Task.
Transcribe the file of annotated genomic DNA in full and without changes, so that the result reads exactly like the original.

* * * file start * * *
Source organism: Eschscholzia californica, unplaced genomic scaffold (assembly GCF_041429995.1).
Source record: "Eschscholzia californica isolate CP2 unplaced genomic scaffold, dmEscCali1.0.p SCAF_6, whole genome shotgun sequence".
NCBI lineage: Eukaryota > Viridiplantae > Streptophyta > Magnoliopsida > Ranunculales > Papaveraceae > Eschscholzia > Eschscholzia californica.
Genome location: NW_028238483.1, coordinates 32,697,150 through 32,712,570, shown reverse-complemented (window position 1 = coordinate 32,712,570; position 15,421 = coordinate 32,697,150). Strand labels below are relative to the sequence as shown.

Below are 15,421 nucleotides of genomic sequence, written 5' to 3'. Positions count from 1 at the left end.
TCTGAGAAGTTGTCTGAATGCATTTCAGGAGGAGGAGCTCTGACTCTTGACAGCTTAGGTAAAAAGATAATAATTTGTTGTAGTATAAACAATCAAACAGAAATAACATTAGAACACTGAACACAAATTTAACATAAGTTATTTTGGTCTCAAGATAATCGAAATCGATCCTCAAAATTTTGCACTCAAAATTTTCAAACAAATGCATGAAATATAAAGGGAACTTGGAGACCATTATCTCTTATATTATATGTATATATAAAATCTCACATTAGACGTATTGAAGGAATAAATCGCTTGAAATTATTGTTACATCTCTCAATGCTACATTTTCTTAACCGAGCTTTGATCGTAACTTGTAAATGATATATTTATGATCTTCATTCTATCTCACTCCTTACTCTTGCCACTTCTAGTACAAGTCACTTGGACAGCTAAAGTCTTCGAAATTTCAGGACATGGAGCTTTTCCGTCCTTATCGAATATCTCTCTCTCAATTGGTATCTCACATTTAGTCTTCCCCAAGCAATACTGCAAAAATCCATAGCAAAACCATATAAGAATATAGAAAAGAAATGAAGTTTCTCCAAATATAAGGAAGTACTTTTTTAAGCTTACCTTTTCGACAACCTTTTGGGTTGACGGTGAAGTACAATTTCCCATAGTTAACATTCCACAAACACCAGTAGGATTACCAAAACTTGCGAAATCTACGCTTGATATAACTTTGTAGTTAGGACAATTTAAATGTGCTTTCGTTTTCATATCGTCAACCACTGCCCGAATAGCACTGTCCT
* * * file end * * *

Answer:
Source organism: Eschscholzia californica, unplaced genomic scaffold (assembly GCF_041429995.1).
Source record: "Eschscholzia californica isolate CP2 unplaced genomic scaffold, dmEscCali1.0.p SCAF_6, whole genome shotgun sequence".
NCBI lineage: Eukaryota > Viridiplantae > Streptophyta > Magnoliopsida > Ranunculales > Papaveraceae > Eschscholzia > Eschscholzia californica.
Genome location: NW_028238483.1, coordinates 32,697,150 through 32,712,570, shown reverse-complemented (window position 1 = coordinate 32,712,570; position 15,421 = coordinate 32,697,150). Strand labels below are relative to the sequence as shown.

Below are 15,421 nucleotides of genomic sequence, written 5' to 3'. Positions count from 1 at the left end.
TCTGAGAAGTTGTCTGAATGCATTTCAGGAGGAGGAGCTCTGACTCTTGACAGCTTAGGTAAAAAGATAATAATTTGTTGTAGTATAAACAATCAAACAGAAATAACATTAGAACACTGAACACAAATTTAACATAAGTTATTTTGGTCTCAAGATAATCGAAATCGATCCTCAAAATTTTGCACTCAAAATTTTCAAACAAATGCATGAAATATAAAGGGAACTTGGAGACCATTATCTCTTATATTATATGTATATATAAAATCTCACATTAGACGTATTGAAGGAATAAATCGCTTGAAATTATTGTTACATCTCTCAATGCTACATTTTCTTAACCGAGCTTTGATCGTAACTTGTAAATGATATATTTATGATCTTCATTCTATCTCACTCCTTACTCTTGCCACTTCTAGTACAAGTCACTTGGACAGCTAAAGTCTTCGAAATTTCAGGACATGGAGCTTTTCCGTCCTTATCGAATATCTCTCTCTCAATTGGTATCTCACATTTAGTCTTCCCCAAGCAATACTGCAAAAATCCATAGCAAAACCATATAAGAATATAGAAAAGAAATGAAGTTTCTCCAAATATAAGGAAGTACTTTTTTAAGCTTACCTTTTCGACAACCTTTTGGGTTGACGGTGAAGTACAATTTCCCATAGTTAACATTCCACAAACACCAGTAGGATTACCAAAACTTGCGAAATCTACGCTTGATATAACTTTGTAGTTAGGACAATTTAAATGTGCTTTCGTTTTCATATCGTCAACCACTGCCCGAATAGCACTGTCCT